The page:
Review: HTC Freestyle
The Freestyle offers scaled down messaging support when compared to other Sense devices. It uses the same SMS/MMS application as found on HTC's smartphones, but email support isn't nearly as good.
The Messages application, which can be placed on one of the home screens, offers threaded, conversational text and picture/video messages. It looks good and works just as it would on an Android device.
Instant Messaging is limited to a weak third-party application that only offers AIM, Windows Live and Yahoo support. Google Talk and other IM clients are MIA. The generic IM app works, but is clunky.
Email addicts will have to be satisfied with AT&T's terrible POP3/IMAP4 software. It supports a wide range of webmail accounts, but interacting with your inbox is anything but fun. First, HTML emails are not supported at all, which takes all the visual flair out of your inbox. Second, the email program doesn't effectively pull email down to the device. You have to manually refresh your inbox if you really want to know what's going on. Third, emails need to be downloaded from the server each time you read them — and even then they are truncated. The email app (amazingly) supports all the folders you have available in your webmail account, but there's no support for attachments. Last, and worst, you have to pay $5 per month to use the application.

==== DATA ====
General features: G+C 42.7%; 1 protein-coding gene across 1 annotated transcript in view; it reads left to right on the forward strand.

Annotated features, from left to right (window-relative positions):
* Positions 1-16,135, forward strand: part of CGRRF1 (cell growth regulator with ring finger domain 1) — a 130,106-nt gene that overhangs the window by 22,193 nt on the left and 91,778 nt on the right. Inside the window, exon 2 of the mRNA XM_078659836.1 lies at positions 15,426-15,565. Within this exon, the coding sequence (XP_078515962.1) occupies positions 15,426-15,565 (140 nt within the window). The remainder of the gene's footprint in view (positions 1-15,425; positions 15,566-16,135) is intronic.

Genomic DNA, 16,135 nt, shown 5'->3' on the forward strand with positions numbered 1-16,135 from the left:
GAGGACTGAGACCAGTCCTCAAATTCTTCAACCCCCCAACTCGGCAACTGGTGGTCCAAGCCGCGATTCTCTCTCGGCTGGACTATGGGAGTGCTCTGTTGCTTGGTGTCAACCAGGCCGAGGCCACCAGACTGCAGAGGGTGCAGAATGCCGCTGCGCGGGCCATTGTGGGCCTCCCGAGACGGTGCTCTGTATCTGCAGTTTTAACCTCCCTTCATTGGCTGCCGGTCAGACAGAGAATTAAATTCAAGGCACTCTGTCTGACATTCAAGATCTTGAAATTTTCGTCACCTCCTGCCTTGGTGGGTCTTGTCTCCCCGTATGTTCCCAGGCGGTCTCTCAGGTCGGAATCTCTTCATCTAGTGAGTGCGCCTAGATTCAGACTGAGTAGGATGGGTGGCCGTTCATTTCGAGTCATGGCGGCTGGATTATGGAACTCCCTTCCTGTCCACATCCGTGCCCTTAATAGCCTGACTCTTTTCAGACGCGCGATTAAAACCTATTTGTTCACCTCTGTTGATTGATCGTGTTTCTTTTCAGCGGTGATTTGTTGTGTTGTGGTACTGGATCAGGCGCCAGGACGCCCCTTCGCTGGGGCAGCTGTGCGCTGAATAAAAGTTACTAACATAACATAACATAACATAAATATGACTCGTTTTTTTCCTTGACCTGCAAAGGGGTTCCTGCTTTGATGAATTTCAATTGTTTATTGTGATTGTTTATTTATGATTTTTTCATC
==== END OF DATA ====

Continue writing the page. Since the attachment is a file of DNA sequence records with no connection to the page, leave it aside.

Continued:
Also, the typing experience on the Freestyle is miserable. The software keyboard is simply too small, at least for my fingers. I could barely type two words without accidentally pressing a wrong key. Additionally, the predictive software is too slow. If you type too fast, it will get confused and eventually just give up. You may lose half a sentence if you go too quickly. The only solution is to use the software QWERTY in landscape mode, which gives it a lot more breathing room. Rather than simply rotate the phone onto its side, however, you have to press a button to get the landscape QWERTY to appear.